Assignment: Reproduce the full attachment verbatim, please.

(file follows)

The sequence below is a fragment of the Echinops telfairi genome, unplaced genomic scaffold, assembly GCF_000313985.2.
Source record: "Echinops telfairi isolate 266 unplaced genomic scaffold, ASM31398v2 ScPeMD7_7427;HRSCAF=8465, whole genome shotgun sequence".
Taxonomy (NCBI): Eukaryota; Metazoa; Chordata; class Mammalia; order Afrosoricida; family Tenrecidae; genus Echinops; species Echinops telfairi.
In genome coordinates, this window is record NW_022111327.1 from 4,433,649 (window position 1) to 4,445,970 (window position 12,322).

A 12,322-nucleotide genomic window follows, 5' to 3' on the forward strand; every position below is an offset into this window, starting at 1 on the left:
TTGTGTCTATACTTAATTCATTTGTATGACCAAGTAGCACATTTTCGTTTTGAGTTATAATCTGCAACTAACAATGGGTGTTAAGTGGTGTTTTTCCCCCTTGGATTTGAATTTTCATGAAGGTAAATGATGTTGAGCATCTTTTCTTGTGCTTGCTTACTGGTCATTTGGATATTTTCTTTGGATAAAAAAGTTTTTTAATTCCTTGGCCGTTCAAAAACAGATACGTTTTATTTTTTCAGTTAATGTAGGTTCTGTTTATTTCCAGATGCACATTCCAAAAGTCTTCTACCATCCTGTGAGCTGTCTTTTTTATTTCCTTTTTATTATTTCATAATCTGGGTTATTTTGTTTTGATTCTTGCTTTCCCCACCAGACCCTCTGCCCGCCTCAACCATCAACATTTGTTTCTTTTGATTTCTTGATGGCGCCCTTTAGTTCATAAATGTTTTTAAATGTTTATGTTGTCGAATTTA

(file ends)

The sequence below is a fragment of the Echinops telfairi genome, unplaced genomic scaffold, assembly GCF_000313985.2.
Source record: "Echinops telfairi isolate 266 unplaced genomic scaffold, ASM31398v2 ScPeMD7_7427;HRSCAF=8465, whole genome shotgun sequence".
Taxonomy (NCBI): Eukaryota; Metazoa; Chordata; class Mammalia; order Afrosoricida; family Tenrecidae; genus Echinops; species Echinops telfairi.
In genome coordinates, this window is record NW_022111327.1 from 4,433,649 (window position 1) to 4,445,970 (window position 12,322).

A 12,322-nucleotide genomic window follows, 5' to 3' on the forward strand; every position below is an offset into this window, starting at 1 on the left:
TTGTGTCTATACTTAATTCATTTGTATGACCAAGTAGCACATTTTCGTTTTGAGTTATAATCTGCAACTAACAATGGGTGTTAAGTGGTGTTTTTCCCCCTTGGATTTGAATTTTCATGAAGGTAAATGATGTTGAGCATCTTTTCTTGTGCTTGCTTACTGGTCATTTGGATATTTTCTTTGGATAAAAAAGTTTTTTAATTCCTTGGCCGTTCAAAAACAGATACGTTTTATTTTTTCAGTTAATGTAGGTTCTGTTTATTTCCAGATGCACATTCCAAAAGTCTTCTACCATCCTGTGAGCTGTCTTTTTTATTTCCTTTTTATTATTTCATAATCTGGGTTATTTTGTTTTGATTCTTGCTTTCCCCACCAGACCCTCTGCCCGCCTCAACCATCAACATTTGTTTCTTTTGATTTCTTGATGGCGCCCTTTAGTTCATAAATGTTTTTAAATGTTTATGTTGTCGAATTTA